Zero, too, seems to be a number, but we use it as an imaginary threshold between nothing and something, or the dimensionless divide between positive and negative somethings as a kind of placeholder to remind us of the break or discontinuity we are inserting into our conventional system. The letter n stands for any real number that might occur beyond zero in the direction of or toward, but not including, infinity.

Numbers originate in the human mind as immersed in one culture or another. That mind is based on activated and inhibited pathways for conducting neural impulses, which allow for sequence, addition, multiplication, integration, subtraction, division, differentiation, and other numerical operations.

Too, the mind is based on comparison between signals in different parts of the neural network. Numbers, that is, are not so much in the world as they are in the mind as products of the same neural capabilities for engagement as allow for the production of gestures and speech.

Numbers are abstractions from primary experiences having their characterizing qualities deleted—qualities such as redness, coldness, roughness, motion, size, direction, and so on—leaving a residuum of purified quantity devoid of particular qualities.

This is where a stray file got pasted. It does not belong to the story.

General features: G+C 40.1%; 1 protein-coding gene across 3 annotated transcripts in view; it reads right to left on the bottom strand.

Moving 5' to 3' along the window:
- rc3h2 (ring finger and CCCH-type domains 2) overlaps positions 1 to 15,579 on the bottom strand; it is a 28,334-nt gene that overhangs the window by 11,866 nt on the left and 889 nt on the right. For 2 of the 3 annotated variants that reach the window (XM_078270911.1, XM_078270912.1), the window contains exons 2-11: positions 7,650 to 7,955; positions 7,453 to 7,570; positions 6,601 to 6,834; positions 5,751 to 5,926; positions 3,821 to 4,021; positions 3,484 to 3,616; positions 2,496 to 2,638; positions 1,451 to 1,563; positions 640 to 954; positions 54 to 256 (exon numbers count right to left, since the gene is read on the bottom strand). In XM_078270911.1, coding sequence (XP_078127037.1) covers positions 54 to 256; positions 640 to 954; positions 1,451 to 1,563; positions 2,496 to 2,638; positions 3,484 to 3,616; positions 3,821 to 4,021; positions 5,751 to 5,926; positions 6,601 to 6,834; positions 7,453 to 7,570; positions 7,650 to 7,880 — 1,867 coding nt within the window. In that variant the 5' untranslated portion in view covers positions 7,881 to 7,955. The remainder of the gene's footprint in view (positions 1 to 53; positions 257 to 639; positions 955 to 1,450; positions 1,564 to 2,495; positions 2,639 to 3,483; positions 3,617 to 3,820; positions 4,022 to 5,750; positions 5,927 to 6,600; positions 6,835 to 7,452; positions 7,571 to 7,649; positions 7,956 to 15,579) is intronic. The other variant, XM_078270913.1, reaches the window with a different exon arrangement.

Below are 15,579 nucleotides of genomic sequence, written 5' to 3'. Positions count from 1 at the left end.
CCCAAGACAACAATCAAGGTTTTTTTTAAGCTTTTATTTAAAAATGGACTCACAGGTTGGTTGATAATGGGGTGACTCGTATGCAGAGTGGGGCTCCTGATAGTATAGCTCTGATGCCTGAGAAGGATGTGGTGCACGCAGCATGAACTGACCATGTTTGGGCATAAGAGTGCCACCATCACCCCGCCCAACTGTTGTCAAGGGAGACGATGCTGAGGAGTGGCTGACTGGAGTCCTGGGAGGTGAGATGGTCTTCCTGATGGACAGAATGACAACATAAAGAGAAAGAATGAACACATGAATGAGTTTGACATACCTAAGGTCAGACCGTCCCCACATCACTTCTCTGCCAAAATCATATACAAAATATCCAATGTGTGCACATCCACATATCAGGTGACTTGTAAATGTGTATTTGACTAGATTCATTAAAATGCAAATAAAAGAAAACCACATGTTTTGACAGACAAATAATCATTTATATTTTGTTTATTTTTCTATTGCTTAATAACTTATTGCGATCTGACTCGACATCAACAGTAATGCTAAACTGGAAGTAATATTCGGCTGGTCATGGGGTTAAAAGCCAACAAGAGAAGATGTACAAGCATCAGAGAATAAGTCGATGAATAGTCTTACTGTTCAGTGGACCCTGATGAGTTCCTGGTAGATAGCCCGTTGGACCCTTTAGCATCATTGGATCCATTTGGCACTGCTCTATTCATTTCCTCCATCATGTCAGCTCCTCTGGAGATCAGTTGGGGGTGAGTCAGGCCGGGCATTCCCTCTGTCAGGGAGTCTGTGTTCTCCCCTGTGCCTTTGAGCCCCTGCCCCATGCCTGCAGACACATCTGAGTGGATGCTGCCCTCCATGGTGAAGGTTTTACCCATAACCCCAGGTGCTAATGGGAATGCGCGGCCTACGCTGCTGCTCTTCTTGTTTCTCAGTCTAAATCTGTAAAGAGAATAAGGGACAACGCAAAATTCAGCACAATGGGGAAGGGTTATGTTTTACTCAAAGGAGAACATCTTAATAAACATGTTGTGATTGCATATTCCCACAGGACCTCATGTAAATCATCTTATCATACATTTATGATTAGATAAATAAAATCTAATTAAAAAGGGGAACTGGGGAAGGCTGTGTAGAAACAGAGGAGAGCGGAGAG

Numbers play a prominent role in our many engagements with aspects of our natural environment. Our poise during those engagements depends on the feedback we get in comparing our sensory impressions with past impressions or with our intentions in acting as we do. Did we hit the target or are we low and to the left? By how much? How much thrust do we need to launch a million-ton rocket toward Mars? What is the Earth’s population of ants?

In the practical use of mathematics, we must consider the instrument that employs numbers in a particular situation. Invariably, that instrument is the human mind (not the so-called mind of God or of the universe) which depends largely on memory and the flow of sensory energy from perception to judgment and on to action as key portions of our engagements with the world.

The power of numbers is not in the order of the universe we discover in using them as a tool of our minds; that power is in the educated, dedicated, and systematic workings of our own minds. The laws of physical motion are laws of our perceiving, not of discovery. Of description, not causation. Saying that the universe is inherently based on mathematical principles is like saying the Creator must speak English because his work is so aptly described by our English poets.

More wonderfully, we should applaud ourselves for learning how to use both numbers and our minds to advance our personal grasp of the world around us. When our species dies off, that grasp will go with us, leaving an undescribed universe behind on its own.